• I ate ten eggs at twelve
    • In order for you to breathe, you have to be able to manipulate the pressure in your lungs. Part of this is done with the muscles that run between your ribs, but most of the work is done by the diaphragm, a big muscle that seals the bottom of your ribcage. However, you can’t have a perfect seal; you still have to get food to your stomach and blood to the lower part of your body! To do this, 3 tubes have to pass through the diaphragm: the esophagus, the aorta (the major artery), and the inferior vena cava (the major vein). They do these at different points relative to the vertebrae, which are numbered. The IVC crosses at the spinal level T8. The esophagus goes through at T10, and the aorta goes through at T12.
    • As a bonus, this is how you get hiccups. The only one of those three structures that passes through the muscular part of the diaphragm is the esophagus (the IVC goes through the tendon, and the aorta kinda sneaks in behind everything, right along the spine). The contractions of the diaphragm and the contractions of your esophagus have to be coordinated so they don’t work at cross-purposes. When they get out of synch, you hiccup.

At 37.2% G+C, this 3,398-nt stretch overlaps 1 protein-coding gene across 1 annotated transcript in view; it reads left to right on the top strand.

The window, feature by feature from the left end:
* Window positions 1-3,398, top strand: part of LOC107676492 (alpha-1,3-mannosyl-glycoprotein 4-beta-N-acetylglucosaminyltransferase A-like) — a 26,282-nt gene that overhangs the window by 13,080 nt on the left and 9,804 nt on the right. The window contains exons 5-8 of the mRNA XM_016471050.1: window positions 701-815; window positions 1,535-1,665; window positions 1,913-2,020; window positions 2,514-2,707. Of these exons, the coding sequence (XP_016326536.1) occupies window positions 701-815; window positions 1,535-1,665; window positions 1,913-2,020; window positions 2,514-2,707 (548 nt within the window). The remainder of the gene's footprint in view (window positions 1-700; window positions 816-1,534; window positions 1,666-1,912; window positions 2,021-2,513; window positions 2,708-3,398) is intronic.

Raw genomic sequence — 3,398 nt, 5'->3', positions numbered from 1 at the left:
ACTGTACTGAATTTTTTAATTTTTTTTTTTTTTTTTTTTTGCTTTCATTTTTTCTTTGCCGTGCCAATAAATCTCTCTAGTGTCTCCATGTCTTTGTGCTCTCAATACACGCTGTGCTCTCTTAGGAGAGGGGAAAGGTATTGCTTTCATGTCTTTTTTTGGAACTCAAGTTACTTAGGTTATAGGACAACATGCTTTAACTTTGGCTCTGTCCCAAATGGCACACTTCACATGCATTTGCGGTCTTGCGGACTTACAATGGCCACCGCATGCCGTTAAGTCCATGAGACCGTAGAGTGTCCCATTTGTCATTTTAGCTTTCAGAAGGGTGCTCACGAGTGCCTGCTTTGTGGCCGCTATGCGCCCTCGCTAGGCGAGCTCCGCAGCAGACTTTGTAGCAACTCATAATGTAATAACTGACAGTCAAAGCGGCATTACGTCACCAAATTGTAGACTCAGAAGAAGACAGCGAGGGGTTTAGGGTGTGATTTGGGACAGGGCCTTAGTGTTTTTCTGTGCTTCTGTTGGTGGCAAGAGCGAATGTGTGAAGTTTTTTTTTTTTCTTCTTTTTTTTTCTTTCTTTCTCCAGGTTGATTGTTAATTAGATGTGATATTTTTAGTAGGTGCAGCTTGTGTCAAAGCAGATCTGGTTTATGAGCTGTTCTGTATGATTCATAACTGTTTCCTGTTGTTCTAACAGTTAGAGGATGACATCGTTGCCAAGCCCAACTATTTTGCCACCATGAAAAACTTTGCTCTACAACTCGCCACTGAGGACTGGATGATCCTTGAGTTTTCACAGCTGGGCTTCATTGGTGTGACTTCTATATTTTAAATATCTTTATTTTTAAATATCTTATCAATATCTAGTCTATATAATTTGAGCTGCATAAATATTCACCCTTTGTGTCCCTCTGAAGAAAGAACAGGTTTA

• The poo-dendal*
    • I bet you can guess where the pudendal nerve is.

*This is actually a new one this year, courtesy of my friend Raven.

Accomplishments so far this week:

  • Correct conversational use of the word borborygm – the grumbling of the bowels
  • Ability to find a stranger’s aorta without cutting them open (note: it does help to introduce yourself first)
  • Identification of the tenderloin, which looks suspiciously like what you find in the grocery store.
  • Ability to make jokes about nitrous oxide and the SodaStream, thanks to a strange confluence of muscular physiology and Bed Bath & Beyond catalogs
  • Snickerdoodles

Also, good luck to my little buddies-by-association, Nate & Theo. Within a week of life, you have achieved the dream of my wannabe-cyborg generation. However, we would like you back. Don’t get too ahead of yourselves, there.